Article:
The Coven Eyes Nationwide Expansion
“Let me tell you, if we can survive a pandemic, we can survive anything,” says Alex West Steinman, co-founder and CEO of The Coven The Coven on Facebook

The Coven Eyes Nationwide Expansion

The inclusivity-focused coworking company has submitted paperwork to franchise the business nationwide.

Twin Cities-based coworking space The Coven is gearing up to expand nationwide. On Monday, the inclusivity-focused company completed its franchise disclosure document, a move that CEO and co-founder Alex West Steinman says will enable the firm to open franchises in other states. She describes it as “the spellbook that contains all the magic it takes to open a Coven.”

Today, The Coven operates two coworking spaces: One in Minneapolis and one in St. Paul. Steinman said she formally submitted the disclosure document in Indiana and Michigan. For now, she’s interested in moving into “underdog cities that are just like the Twin Cities.” But The Coven could submit the document in any state and open franchises elsewhere.

At a time when many businesses are abandoning or significantly altering their office footprints, it may seem unusual to franchise a coworking company. Just this week, Minnetonka-based insurance giant UnitedHealth Group put one of its main offices up for sublease, the Minneapolis-St. Paul Business Journal reported.

But Steinman only sees opportunity. She said The Coven has seen a 400% year-over-year increase in memberships. Team sales — bulk memberships for organizations — have played a significant part in that growth. As companies exit formal office environments, coworking spaces might be a feasible alternative for some.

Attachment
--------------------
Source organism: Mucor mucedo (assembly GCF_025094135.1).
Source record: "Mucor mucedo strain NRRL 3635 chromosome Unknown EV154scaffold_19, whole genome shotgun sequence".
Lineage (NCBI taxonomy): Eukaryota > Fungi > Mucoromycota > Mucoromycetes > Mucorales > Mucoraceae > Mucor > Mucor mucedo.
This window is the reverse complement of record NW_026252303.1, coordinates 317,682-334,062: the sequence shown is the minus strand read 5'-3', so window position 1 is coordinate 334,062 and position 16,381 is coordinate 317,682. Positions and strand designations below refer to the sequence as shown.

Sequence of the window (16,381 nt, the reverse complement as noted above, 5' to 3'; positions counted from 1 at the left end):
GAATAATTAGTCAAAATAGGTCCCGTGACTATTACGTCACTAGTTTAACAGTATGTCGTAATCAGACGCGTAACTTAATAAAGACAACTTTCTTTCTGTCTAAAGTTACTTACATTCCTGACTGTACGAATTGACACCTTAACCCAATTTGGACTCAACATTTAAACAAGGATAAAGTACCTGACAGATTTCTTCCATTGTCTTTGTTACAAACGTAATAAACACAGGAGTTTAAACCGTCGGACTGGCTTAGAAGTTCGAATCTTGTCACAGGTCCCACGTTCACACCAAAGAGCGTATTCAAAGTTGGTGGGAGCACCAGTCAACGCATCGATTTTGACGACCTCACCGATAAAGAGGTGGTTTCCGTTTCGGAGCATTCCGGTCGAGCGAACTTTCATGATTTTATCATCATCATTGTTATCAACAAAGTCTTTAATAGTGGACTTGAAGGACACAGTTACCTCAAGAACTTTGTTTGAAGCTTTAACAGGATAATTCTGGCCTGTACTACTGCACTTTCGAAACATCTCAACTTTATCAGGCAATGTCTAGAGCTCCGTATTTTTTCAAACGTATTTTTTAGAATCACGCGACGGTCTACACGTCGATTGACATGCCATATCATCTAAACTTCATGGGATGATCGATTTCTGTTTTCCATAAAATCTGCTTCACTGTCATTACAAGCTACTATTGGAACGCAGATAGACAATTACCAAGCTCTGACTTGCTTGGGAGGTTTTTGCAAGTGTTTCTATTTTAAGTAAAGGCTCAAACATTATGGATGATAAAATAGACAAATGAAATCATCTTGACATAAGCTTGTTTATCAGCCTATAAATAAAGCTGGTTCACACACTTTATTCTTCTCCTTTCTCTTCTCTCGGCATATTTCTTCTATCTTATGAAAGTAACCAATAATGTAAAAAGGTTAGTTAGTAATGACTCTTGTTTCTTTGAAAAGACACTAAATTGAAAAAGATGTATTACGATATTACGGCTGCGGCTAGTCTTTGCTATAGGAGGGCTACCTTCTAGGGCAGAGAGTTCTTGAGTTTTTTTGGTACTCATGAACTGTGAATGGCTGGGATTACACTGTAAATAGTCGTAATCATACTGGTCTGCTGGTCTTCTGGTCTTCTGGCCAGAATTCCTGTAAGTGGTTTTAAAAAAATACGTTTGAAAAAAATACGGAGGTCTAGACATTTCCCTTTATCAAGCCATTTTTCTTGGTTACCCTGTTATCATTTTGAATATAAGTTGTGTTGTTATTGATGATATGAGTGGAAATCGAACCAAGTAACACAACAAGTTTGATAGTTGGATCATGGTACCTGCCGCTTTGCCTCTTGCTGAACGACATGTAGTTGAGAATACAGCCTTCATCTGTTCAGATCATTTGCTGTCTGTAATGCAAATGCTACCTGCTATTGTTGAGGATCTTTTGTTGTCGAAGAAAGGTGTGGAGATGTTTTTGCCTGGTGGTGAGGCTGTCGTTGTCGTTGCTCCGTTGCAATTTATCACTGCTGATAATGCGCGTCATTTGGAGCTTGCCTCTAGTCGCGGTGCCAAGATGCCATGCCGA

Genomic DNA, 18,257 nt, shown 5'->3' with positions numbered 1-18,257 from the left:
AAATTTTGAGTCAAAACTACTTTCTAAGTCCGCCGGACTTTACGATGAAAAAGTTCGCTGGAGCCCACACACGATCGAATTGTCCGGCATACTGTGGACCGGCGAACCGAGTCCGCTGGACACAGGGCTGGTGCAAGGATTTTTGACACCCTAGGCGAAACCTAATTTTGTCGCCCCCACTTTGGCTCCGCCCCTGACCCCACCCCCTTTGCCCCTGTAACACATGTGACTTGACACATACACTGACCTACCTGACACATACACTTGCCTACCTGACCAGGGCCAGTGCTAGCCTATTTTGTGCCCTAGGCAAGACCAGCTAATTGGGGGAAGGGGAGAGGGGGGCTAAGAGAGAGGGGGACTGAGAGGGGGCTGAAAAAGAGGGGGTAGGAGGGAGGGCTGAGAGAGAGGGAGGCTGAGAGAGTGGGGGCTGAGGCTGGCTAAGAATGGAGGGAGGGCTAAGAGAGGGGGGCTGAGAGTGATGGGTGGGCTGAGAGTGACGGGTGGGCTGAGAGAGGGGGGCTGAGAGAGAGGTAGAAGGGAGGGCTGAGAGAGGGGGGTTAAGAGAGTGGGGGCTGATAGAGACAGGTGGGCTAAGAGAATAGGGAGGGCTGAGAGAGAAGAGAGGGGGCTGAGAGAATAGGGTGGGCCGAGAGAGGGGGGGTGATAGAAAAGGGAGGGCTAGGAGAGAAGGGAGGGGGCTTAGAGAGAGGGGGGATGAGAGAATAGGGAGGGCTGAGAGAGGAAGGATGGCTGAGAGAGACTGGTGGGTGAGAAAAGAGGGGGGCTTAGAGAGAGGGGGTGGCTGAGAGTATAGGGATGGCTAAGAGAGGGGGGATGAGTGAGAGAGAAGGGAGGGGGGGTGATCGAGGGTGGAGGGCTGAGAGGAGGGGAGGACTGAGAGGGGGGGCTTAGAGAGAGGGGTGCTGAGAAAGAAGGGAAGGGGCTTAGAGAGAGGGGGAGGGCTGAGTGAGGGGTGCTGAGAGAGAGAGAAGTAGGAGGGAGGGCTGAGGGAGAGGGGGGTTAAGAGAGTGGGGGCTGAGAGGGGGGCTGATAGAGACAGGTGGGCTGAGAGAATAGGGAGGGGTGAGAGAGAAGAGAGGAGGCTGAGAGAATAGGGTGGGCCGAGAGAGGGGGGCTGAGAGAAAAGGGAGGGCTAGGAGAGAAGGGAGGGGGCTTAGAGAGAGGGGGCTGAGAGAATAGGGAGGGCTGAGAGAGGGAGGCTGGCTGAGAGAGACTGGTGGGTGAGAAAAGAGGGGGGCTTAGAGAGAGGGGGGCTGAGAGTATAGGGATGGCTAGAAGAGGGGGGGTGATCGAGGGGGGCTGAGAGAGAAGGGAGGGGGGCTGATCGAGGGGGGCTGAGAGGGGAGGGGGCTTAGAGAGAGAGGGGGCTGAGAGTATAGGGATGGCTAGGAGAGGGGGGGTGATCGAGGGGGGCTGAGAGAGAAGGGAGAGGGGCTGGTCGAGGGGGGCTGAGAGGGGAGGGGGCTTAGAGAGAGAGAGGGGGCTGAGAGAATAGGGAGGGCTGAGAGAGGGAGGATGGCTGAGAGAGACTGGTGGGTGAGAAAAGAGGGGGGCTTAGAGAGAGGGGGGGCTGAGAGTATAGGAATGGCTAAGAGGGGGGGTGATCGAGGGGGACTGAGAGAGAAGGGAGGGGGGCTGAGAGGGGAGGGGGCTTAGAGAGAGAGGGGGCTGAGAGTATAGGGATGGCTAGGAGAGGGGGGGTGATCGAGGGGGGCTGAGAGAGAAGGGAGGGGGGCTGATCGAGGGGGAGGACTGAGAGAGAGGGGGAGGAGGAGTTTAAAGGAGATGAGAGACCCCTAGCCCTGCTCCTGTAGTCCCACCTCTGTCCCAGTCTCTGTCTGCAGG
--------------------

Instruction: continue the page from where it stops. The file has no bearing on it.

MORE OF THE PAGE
“We’re extremely confident in this model and our ability to expand nationally,” said Steinman, who formally launched The Coven in 2017 and opened her first space in 2018. “Let me tell you, if we can survive a pandemic, we can survive anything.”

The model survived, she said, because of strong support from the community. “People wanted to keep their membership even when they couldn’t access the space because they believed in the mission.”

She also maintains that The Coven provides more than a place to work. The company offers a mix of in-person and virtual programming and events catered toward women and nonbinary and trans people. “We see it as an added value and a benefit to being a part of our community,” Steinman said.

Still, by many accounts, the coworking industry is in uncertain territory. One needs to look no further than New York City-based coworking company WeWork, whose rise and fall has been the subject of numerous podcasts and documentaries. Steinman, of course, doesn’t see The Coven succumbing to the same fate. She’s aiming for slow, sustainable growth.

“I think that one of the challenges that faced a lot of coworking spaces pre-Covid is that they grew too fast in cities with extremely high rent,” she said. “It just wasn’t a sustainable model long term.”

The starting fee to launch a Coven franchise is $50,000, according to the company’s franchise disclosure document.

For Steinman, franchising the business is another small step toward equity. It’s a chance at business ownership for often-underrepresented groups, she said.

“We have the opportunity to disrupt not only the coworking industry, but also an opportunity to disrupt the franchise industry and lead with women, nonbinary, and trans folks at the front,” Steinman said.

Late last year, The Coven became one of the first coworking operators to offer primary care to its members.